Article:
Some examples of NFTs in the travel industry include:

  • NFT airline tickets
  • Customer rewards & loyalty programs
  • Promoting social good
  • Hotel membership programs
  • Exclusive experiences

Travel companies such as Marriott and AirBaltic have already begun to use NFTs, and other businesses within the sector will likely follow suit.[1]

NFT airline tickets could be beneficial to travelers, because it would allow flyers to auction, sell, trade, and transfer tickets from wallet to wallet, giving them full control over managing and disposing of their travel assets freely and seamlessly, for example being able to sell your ticket if you cannot travel or sending it by text message as a gift to your family member or friend whenever you want.[3]


As we are on board and traveling on the route of Web3 it’s key — to understand Web3 — that we detach ourselves from the image we currently associate with the internet we know today. The transition to Web3 offers even greater possibilities, even more innovation, and even further change than the leap from Web1 to Web2. 

Another feature on which Web3 builds is that of ownership. Through NFTs and smart contracts, digital assets are truly and legally attributed to users of the internet and made tradable through proof of ownership and transferability. As such, Web3 could potentially be more disruptive, and an even bigger paradigm shift than Web2.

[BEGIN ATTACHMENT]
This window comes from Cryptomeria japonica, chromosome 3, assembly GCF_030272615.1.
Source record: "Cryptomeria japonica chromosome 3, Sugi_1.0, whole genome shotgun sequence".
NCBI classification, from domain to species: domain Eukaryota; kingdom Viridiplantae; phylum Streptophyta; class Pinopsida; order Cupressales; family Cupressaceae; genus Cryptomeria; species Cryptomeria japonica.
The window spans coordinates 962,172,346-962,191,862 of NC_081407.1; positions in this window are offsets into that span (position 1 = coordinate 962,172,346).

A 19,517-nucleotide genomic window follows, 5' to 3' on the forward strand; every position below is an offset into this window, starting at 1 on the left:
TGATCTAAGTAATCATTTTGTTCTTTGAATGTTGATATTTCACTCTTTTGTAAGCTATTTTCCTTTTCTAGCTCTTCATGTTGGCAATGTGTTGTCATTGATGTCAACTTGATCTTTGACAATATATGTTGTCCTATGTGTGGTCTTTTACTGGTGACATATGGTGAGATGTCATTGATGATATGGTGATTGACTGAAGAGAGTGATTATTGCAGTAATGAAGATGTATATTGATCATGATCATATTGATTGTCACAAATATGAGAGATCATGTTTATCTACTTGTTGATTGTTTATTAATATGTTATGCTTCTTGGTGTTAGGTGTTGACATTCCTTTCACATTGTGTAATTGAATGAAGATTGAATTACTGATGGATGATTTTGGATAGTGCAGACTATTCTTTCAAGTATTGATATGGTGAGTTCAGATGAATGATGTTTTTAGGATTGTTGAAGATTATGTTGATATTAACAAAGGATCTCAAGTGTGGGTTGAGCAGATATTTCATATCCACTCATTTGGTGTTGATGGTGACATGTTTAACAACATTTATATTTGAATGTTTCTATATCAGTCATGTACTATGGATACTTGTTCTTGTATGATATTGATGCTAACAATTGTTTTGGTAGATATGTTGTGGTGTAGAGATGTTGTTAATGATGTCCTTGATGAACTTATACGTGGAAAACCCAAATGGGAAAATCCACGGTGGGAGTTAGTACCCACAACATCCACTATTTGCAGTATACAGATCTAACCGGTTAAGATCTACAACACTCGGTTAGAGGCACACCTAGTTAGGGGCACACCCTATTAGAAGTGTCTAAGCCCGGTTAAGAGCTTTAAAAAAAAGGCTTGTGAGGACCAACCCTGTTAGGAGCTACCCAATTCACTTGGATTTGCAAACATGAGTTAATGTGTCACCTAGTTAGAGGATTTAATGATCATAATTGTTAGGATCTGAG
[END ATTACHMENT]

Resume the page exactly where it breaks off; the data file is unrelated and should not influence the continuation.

To be more specific, using artificial intelligence, machine learning, and blockchain technology, Web3 aims to create open, more connected, intelligent decentralized applications where users can manage their own data.

According to recent TravelTech Show data, 74% of business experts in the sector plan to use Web3 as a marketing tool.[5]

As the industry begins to embrace ‘Travel 3.0’ through the third wave of innovation built on the always-connected perspective provided by consumer mobile technology, it can be anticipated that bigger changes are on the way.

Web3 will bring a completely new structure and technology to the travel industry and, consequently, infinite opportunities for new products and business offerings on board that journey.



Thanks for reading this blog post, we hope you enjoyed it! Did you know you can get all of our latest blog posts and more straight to your mailbox? Subscribe now for our newsletter to not miss out.



Banner photo by Pixabay on Pexels.com

[1] The Future of Web3 Travel | Nezasa Blog

[2] Online search usage - Statistics & Facts | Statista

[3] Web3 technologies could be a game changer for the travel industry | cointelegraph.com

[4] The decentralized computing future of travel | Phocuswright

[5]  The emergence of web3 in the travel industry | PhocusWire

Share this post

Subscribe now